When the Going Gets Tough

“…If you go in My statutes and observe My commandments and perform them…” – Vayikra 26:3

אִם בְּחֻקֹּתַי תֵּלֵכוּ וְאֶת מִצְוֹתַי תִּשְׁמְרוּ וַעֲשִׂיתֶם אֹתָם – ויקרא כו, ג

Rashi wonders about the meaning of the phrase, “If you go in my statutes.” Considering that mitzvah observance is stipulated by the next phrase in the verse, “and observe My commandments,” what is the meaning of the command to “go in G-d’s statutes”? Rashi therefore concludes that going in G-d’s statutes must refer to the study of Torah. In Rashi’s words, “to toil in Torah.”

Rashi’s assertion that going in G-d’s statutes requires not only studying the Torah, but also toiling in Torah is supported by the verse’s unusual reference to Torah study with the term bechukosai, “in my statutes.”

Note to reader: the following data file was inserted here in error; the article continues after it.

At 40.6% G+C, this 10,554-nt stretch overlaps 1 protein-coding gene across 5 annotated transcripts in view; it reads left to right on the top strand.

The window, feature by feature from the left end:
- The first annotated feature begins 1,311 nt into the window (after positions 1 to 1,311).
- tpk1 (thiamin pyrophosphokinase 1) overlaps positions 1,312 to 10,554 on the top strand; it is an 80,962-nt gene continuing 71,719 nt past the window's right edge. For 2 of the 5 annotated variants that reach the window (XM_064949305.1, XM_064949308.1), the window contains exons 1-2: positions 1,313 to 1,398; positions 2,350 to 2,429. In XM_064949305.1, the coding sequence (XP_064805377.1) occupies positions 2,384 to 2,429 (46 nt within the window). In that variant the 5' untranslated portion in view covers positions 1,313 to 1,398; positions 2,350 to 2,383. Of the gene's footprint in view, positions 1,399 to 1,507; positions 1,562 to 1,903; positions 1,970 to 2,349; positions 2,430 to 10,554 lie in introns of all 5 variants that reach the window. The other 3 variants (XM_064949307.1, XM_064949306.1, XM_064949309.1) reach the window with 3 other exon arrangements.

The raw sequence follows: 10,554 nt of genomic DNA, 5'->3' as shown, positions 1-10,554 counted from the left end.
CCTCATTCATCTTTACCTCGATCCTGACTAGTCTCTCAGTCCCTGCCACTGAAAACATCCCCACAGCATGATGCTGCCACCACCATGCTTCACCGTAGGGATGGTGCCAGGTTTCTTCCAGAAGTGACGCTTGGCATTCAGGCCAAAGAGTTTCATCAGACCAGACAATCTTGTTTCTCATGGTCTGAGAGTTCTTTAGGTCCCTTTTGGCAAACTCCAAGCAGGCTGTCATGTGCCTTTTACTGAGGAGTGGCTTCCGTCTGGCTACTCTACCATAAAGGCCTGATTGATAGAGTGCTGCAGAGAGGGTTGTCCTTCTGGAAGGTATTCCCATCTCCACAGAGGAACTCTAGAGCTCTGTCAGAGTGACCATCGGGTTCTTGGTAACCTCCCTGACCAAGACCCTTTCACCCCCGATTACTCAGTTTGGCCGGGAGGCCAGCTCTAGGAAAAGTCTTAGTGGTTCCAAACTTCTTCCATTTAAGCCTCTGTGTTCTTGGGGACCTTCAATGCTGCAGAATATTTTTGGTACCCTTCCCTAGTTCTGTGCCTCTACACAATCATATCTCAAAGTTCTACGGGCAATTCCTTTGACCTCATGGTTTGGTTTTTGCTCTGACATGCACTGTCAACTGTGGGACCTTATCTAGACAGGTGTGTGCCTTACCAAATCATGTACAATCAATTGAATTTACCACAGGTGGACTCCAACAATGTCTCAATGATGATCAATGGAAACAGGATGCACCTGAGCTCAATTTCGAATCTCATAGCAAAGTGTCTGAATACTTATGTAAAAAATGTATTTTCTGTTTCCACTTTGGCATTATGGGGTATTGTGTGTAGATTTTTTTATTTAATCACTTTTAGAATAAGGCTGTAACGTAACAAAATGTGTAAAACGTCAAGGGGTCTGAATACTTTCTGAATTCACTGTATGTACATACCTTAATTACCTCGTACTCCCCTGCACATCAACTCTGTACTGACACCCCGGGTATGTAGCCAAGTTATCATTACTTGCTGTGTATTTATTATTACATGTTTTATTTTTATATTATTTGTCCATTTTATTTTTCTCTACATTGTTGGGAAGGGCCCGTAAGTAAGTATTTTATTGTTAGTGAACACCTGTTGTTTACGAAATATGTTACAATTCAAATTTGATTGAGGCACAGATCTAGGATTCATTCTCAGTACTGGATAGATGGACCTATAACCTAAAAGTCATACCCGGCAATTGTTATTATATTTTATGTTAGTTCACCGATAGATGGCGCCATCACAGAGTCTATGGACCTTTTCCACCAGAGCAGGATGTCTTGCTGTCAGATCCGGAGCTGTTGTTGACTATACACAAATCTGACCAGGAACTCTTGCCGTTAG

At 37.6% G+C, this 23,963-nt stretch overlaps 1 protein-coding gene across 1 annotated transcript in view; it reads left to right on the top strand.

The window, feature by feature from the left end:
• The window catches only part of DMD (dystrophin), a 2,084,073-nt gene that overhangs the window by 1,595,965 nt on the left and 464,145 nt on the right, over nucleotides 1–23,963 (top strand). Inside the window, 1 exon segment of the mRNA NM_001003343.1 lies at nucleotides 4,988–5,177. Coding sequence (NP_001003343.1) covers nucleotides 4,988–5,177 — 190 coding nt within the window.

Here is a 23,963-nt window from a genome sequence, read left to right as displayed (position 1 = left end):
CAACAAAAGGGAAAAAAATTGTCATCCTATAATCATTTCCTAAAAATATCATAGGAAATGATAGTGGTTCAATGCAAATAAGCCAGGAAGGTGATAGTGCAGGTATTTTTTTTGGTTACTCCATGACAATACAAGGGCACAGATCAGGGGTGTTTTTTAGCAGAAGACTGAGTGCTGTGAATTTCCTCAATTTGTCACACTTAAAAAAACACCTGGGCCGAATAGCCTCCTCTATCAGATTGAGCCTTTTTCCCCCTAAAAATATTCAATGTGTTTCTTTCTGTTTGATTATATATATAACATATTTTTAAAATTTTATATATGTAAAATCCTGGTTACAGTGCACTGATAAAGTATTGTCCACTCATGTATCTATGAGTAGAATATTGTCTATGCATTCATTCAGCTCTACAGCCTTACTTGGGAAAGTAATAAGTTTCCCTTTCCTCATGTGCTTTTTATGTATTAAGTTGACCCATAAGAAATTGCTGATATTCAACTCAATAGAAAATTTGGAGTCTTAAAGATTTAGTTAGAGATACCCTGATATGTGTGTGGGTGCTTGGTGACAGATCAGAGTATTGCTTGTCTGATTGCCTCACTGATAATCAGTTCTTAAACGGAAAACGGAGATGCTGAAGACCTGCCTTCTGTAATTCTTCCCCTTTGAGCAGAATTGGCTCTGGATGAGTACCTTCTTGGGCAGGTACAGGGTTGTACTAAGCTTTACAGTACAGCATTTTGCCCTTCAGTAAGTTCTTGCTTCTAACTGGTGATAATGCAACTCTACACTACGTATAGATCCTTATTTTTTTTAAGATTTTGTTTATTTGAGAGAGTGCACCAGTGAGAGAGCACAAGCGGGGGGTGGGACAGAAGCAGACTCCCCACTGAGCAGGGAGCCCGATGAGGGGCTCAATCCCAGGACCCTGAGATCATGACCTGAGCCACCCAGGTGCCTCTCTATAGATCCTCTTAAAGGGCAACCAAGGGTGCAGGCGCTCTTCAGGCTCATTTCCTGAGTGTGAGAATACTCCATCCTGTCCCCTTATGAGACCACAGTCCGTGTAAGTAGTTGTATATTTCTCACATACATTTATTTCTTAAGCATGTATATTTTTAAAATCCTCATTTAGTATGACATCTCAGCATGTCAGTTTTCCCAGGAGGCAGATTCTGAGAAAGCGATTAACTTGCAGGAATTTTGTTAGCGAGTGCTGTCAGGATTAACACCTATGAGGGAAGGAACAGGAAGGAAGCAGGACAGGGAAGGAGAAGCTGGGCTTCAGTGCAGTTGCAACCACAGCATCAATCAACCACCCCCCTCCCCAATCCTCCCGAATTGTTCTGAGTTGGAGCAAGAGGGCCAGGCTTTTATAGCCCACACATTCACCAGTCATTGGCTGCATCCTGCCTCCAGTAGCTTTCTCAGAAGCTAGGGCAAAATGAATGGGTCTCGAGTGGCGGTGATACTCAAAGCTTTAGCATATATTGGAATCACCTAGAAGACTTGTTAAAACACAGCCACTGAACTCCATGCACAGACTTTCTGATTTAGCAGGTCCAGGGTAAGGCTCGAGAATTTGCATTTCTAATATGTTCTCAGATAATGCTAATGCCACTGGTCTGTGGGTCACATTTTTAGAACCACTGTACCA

When the Going Gets Tough

The Torah generally uses the term chok, statute, in reference to mitzvos that have no logical explanation. The observance of these commandments is naturally very toilsome on an emotional level, as it takes great sacrifice for a man of reason to act in a manner that utterly defies rationality and explanation. The term chok is thus synonymous with challenge and difficulty.

Therefore, when used in the context of Torah study, Rashi understands the term chok as a reference to Torah study that is challenging and toilsome. Particularly, “toil in Torah” can be interpreted as studying the Torah devotedly, even when one does not derive satisfaction and enjoyment from his particular studies. For to “go in my statues,” means to not only study the Torah, but ”to toil in Torah.”

—Toras Menachem vol. 25, pp. 292-293

 

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